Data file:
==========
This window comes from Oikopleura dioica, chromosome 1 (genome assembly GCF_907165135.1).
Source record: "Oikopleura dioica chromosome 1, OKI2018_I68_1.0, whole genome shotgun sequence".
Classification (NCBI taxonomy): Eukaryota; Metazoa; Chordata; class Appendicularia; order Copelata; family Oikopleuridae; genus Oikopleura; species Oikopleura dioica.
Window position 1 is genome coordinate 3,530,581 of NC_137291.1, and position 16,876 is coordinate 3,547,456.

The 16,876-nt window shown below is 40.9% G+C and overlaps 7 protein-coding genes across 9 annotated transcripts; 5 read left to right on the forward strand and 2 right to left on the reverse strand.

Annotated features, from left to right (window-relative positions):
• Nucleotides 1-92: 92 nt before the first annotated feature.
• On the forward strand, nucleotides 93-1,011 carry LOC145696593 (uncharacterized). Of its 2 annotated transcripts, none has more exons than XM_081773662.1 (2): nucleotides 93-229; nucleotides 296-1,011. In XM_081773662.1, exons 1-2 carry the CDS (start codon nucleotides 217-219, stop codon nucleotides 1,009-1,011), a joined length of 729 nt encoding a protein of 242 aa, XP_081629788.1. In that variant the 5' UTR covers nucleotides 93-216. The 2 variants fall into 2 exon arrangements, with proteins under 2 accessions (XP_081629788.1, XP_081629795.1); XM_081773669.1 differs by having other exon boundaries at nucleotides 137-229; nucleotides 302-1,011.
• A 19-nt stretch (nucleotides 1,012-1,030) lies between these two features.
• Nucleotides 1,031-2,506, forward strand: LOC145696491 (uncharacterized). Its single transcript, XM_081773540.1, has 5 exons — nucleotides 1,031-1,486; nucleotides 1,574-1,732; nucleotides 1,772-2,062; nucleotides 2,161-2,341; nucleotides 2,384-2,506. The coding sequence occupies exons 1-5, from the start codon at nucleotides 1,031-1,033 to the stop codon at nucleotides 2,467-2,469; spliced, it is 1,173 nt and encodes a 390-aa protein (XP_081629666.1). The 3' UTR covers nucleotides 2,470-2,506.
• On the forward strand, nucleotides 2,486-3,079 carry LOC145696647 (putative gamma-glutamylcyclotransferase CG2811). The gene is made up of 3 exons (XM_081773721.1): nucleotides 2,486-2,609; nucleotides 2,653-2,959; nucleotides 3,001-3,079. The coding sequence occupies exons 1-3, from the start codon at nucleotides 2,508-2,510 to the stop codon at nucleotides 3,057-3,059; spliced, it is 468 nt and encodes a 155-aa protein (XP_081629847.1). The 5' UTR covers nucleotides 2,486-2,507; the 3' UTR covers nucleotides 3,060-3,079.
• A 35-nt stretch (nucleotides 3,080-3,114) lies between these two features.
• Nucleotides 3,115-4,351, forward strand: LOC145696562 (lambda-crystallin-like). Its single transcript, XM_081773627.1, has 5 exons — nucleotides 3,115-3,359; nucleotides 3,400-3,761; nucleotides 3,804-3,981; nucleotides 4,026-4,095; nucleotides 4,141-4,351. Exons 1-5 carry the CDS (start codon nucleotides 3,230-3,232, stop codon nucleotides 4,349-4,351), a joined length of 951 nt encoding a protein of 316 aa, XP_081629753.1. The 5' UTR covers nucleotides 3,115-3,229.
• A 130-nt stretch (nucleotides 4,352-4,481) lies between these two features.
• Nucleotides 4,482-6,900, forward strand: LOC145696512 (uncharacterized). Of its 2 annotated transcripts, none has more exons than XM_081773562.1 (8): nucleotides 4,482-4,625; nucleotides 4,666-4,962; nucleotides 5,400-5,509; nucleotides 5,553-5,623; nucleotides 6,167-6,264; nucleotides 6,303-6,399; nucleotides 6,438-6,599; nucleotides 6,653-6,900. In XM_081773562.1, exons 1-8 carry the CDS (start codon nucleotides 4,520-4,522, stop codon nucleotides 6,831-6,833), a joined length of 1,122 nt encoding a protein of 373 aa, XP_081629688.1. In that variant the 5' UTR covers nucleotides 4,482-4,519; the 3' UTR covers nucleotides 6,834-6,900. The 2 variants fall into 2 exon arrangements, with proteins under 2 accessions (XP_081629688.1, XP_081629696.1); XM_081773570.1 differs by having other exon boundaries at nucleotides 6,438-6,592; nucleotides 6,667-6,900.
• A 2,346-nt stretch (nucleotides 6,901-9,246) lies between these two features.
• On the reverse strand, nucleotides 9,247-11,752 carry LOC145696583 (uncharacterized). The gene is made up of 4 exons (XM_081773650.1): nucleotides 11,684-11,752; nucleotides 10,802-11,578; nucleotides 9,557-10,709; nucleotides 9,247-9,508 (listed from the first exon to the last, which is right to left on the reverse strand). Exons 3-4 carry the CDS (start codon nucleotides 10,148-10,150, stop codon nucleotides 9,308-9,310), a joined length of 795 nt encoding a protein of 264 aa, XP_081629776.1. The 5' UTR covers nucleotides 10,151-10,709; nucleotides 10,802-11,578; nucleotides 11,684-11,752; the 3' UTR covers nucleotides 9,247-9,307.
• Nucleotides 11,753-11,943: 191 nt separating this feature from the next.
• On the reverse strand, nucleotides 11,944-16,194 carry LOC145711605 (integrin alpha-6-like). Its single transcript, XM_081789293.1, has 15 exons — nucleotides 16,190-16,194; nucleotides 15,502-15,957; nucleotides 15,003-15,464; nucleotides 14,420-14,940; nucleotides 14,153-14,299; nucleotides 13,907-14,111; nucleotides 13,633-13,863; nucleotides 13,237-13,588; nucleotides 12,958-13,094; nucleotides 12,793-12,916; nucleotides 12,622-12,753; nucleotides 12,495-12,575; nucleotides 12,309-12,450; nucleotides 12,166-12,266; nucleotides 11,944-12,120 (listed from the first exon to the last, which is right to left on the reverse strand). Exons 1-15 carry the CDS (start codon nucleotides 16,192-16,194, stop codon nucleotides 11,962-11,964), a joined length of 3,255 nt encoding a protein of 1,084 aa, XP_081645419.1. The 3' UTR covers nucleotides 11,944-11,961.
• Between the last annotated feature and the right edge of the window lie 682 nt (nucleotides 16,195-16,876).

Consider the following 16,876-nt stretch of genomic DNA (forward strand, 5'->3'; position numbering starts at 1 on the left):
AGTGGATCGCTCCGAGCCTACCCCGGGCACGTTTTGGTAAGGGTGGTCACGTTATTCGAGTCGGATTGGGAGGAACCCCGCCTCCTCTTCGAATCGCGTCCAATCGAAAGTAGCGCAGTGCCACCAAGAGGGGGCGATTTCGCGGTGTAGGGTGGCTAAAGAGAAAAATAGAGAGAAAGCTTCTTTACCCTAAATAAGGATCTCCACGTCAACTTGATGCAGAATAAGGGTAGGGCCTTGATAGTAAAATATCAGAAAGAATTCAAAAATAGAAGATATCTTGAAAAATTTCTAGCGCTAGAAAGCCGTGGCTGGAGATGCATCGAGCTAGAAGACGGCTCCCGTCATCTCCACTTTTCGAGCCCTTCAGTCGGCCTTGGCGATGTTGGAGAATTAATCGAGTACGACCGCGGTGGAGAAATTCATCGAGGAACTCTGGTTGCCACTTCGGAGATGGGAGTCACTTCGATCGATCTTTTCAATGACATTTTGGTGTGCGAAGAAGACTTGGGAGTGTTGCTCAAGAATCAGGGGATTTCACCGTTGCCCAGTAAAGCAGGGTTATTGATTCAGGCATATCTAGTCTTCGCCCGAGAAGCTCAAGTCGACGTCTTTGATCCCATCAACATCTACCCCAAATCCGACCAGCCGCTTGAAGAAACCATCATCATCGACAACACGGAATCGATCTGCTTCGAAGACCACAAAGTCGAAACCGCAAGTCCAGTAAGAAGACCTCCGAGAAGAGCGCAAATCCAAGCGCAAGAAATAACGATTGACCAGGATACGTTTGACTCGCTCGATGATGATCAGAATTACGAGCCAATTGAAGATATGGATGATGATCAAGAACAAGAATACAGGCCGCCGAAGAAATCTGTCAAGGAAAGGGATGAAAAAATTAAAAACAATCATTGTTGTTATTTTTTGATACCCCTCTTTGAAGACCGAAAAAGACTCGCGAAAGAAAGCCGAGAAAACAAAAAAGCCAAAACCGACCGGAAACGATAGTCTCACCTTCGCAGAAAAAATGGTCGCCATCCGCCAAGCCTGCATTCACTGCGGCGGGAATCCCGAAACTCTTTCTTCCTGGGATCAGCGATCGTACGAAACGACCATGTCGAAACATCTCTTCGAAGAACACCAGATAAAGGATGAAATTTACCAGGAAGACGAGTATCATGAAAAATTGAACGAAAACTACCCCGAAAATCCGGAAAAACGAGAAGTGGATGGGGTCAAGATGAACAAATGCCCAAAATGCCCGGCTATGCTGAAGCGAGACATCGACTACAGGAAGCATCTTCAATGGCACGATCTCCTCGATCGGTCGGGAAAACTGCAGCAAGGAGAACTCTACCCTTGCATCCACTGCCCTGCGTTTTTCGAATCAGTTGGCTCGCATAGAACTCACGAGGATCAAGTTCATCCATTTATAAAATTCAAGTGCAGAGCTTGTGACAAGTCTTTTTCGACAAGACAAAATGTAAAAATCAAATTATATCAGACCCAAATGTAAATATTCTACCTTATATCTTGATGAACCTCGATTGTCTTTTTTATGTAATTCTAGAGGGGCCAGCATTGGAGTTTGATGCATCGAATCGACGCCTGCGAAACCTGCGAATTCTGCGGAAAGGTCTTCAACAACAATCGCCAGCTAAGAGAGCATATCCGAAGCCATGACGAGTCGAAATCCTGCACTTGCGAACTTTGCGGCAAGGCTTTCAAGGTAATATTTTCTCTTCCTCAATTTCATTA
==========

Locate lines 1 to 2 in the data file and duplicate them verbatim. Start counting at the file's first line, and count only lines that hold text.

This window comes from Oikopleura dioica, chromosome 1 (genome assembly GCF_907165135.1).
Source record: "Oikopleura dioica chromosome 1, OKI2018_I68_1.0, whole genome shotgun sequence".